Daily Briefing

What's New?

The Politics page has been updated to reflect the candidates in Pennsylvania's 2022 statewide races. I'll work on the General Assembly races in a bit.

It took six months, but I've finished another book! M.C. Beaton's Beating about the Bush. My review is here.

Millie Bobby Brown shows us that Sherlock Holmes ain't got nothin' on his baby sister. Check out my review Of Enola Holmes here.

Over the holidays, one of the video clips making the rounds on Twitter came from the new Beatles documentary Get Back by director Peter Jackson. The clip featured Paul McCartney basically making up the song "Get Back" in about 10 minutes. The end result, played during the Beatles's infamous concert on the roof, is the Song of the Day for January.

Just because it's January doesn't mean you can't get out and enjoy, enjoy one of Pennsylvania's many state parks. Take a hike!

Word of the Year

A panel of linguists has decided the word that best reflects 2021 is insurrection, which refers to a violent attempt to take control of a government.

The American Dialect Society chose the Word of the Year on January 7, 2022 during a Covid-friendly webinar attended by more than 300 people.

The vote came almost exactly one year after the January 6, 2021 insurrection at the U.S. Capitol. Supporters of President Donald Trump gathered in Washington, DC as lawmakers prepared to certify the results of the 2020 election won by Joe Biden. Hundreds of those supporters eventually stormed the Capitol, forcing their way into the building, roaming the corridors, and ransacking offices. It took Capitol Police and National Guard troops several hours to quell the riot and restore order.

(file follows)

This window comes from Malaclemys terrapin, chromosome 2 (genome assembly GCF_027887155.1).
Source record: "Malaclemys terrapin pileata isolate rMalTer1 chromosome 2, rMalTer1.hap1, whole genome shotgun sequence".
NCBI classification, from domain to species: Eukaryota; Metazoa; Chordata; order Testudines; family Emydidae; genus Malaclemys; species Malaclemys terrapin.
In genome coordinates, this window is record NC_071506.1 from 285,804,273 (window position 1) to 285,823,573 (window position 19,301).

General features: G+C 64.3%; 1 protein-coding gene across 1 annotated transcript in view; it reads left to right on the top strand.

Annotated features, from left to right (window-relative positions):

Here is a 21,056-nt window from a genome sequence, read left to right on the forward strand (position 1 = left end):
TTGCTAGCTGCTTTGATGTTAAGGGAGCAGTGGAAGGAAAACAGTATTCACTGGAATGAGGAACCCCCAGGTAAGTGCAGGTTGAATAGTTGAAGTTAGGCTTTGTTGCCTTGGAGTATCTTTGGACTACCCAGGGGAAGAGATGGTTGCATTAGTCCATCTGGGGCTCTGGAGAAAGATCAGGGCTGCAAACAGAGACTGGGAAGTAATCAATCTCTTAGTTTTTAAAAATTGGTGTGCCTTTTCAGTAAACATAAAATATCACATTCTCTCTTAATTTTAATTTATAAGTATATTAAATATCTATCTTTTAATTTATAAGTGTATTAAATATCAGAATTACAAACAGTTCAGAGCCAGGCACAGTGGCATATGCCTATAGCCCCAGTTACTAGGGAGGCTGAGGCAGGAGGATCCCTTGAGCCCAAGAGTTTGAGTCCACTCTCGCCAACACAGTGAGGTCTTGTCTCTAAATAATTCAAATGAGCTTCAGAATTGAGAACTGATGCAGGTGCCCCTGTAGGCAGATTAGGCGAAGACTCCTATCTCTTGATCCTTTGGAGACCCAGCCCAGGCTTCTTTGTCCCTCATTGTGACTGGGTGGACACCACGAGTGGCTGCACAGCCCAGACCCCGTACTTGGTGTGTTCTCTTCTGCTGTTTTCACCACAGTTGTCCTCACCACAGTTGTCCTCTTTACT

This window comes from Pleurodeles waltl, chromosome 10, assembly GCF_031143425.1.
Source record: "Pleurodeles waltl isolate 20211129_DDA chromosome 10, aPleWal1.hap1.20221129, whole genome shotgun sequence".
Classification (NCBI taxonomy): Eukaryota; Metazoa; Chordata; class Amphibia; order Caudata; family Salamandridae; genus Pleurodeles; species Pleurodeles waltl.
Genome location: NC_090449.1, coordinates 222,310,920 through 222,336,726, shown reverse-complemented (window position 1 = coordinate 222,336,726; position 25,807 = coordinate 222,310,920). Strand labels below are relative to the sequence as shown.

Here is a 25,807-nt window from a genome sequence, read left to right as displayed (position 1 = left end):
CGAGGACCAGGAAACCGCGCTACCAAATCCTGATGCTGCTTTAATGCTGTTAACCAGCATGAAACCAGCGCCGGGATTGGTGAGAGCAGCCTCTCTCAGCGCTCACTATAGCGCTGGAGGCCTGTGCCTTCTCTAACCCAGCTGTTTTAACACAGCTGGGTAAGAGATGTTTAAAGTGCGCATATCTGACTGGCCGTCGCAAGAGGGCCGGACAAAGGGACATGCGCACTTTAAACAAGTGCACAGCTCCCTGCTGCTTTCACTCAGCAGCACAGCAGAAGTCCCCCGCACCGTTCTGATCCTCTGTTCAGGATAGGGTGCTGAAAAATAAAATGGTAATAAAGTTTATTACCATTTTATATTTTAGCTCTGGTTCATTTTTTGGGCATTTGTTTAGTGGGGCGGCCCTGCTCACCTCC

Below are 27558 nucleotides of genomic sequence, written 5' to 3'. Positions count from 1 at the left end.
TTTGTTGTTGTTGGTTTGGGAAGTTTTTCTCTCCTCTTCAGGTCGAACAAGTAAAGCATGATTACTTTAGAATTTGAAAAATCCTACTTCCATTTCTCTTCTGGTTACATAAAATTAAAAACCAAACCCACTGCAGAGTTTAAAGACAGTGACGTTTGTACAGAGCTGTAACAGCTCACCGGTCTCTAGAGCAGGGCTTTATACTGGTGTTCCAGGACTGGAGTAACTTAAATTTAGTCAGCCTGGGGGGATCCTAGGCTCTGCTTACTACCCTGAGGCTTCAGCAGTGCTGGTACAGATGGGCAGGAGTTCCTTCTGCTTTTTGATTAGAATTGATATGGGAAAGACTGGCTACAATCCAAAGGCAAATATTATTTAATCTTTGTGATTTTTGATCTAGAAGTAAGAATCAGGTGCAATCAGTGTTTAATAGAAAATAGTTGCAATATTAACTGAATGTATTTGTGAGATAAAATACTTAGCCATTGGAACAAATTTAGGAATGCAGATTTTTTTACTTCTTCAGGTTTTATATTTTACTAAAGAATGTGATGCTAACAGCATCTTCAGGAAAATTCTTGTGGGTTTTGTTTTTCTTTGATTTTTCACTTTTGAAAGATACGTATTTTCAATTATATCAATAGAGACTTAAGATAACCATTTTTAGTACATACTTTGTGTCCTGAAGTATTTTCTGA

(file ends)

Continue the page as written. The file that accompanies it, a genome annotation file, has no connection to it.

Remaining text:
"More than a year after the attack on the U.S. Capitol on Jan. 6, 2021, the nation is still coming to grips with what happened that day," said Ben Zimmer, chair of the American Dialect Society's New Words Committee. "The lasting effects of that insurrection will be felt for years to come."

Other nominees for WOTY included Big Lie; Great Resignation; and Omicron, which refers to a variant of Coronavirus that spread quickly and infected many people who were already vaccinated against Covid.

There were also plenty of Covid-related words in the Pandemic-Related Word of the Year category. You can read about them and others in the complete news release here.